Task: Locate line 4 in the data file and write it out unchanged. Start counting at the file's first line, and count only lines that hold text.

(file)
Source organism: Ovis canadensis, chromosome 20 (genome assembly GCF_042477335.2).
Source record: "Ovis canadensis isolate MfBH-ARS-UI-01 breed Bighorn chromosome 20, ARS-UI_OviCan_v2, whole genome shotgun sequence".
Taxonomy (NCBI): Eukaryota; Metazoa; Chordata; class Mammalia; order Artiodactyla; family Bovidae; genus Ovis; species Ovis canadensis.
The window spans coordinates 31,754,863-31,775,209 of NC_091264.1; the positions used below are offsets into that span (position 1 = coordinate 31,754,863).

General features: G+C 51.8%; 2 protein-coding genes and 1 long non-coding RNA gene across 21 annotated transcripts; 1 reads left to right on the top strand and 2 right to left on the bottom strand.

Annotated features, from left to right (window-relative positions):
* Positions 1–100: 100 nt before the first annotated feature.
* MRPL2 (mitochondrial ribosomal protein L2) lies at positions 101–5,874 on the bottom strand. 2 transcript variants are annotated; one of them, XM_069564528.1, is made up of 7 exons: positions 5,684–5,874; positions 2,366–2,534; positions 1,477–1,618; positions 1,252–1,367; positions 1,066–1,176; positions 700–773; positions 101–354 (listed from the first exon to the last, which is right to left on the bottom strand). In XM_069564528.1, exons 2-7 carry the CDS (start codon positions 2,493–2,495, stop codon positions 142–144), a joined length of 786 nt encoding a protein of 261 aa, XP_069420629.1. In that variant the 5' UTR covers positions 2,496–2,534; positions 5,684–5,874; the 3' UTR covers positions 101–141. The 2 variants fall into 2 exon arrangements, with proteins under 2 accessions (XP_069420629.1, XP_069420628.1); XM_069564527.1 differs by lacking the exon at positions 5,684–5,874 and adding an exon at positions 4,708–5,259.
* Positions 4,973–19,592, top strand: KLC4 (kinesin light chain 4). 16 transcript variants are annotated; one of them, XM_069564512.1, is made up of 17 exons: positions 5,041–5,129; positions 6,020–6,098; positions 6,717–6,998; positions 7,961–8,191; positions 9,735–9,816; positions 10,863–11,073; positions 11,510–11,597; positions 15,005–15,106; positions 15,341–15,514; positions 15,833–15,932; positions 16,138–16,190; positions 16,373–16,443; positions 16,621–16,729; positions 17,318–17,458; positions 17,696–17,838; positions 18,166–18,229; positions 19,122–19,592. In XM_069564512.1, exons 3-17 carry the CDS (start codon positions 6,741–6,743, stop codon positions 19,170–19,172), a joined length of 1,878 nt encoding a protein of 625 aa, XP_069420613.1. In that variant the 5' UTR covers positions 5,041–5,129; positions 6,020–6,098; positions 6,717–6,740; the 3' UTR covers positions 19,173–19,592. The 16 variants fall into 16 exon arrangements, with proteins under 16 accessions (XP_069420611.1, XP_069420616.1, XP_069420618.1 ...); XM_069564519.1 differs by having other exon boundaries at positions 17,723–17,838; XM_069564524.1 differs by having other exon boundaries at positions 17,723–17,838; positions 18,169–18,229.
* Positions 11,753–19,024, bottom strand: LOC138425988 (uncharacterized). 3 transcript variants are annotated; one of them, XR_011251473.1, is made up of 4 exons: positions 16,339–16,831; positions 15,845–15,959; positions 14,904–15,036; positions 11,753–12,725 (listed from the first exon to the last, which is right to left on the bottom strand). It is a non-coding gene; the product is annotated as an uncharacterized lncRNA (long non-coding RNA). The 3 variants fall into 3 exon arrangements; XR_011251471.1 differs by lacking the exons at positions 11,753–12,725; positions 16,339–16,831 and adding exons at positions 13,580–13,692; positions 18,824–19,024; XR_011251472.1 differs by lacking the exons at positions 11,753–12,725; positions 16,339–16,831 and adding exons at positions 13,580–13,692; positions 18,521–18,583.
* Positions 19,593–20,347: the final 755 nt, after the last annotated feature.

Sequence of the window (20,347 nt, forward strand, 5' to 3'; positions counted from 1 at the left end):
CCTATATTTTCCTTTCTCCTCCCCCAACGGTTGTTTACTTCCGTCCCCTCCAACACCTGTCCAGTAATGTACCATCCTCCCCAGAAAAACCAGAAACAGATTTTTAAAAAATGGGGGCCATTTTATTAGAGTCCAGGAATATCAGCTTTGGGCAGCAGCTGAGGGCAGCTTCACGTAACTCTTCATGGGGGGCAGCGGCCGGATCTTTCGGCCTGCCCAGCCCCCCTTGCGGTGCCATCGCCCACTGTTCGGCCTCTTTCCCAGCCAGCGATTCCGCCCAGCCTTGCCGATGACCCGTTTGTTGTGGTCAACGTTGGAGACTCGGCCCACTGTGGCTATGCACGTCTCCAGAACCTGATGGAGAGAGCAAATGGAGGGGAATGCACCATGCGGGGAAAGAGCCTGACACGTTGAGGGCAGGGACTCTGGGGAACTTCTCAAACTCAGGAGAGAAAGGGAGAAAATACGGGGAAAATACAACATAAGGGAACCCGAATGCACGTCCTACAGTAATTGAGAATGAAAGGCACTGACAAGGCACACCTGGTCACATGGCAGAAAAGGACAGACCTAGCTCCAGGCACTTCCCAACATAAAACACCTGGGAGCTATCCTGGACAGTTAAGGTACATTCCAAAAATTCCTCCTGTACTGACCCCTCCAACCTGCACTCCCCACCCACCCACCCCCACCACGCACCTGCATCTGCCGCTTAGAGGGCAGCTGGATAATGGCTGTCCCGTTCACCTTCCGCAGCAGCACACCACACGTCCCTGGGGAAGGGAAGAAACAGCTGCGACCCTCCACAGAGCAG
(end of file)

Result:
The window spans coordinates 31,754,863-31,775,209 of NC_091264.1; the positions used below are offsets into that span (position 1 = coordinate 31,754,863).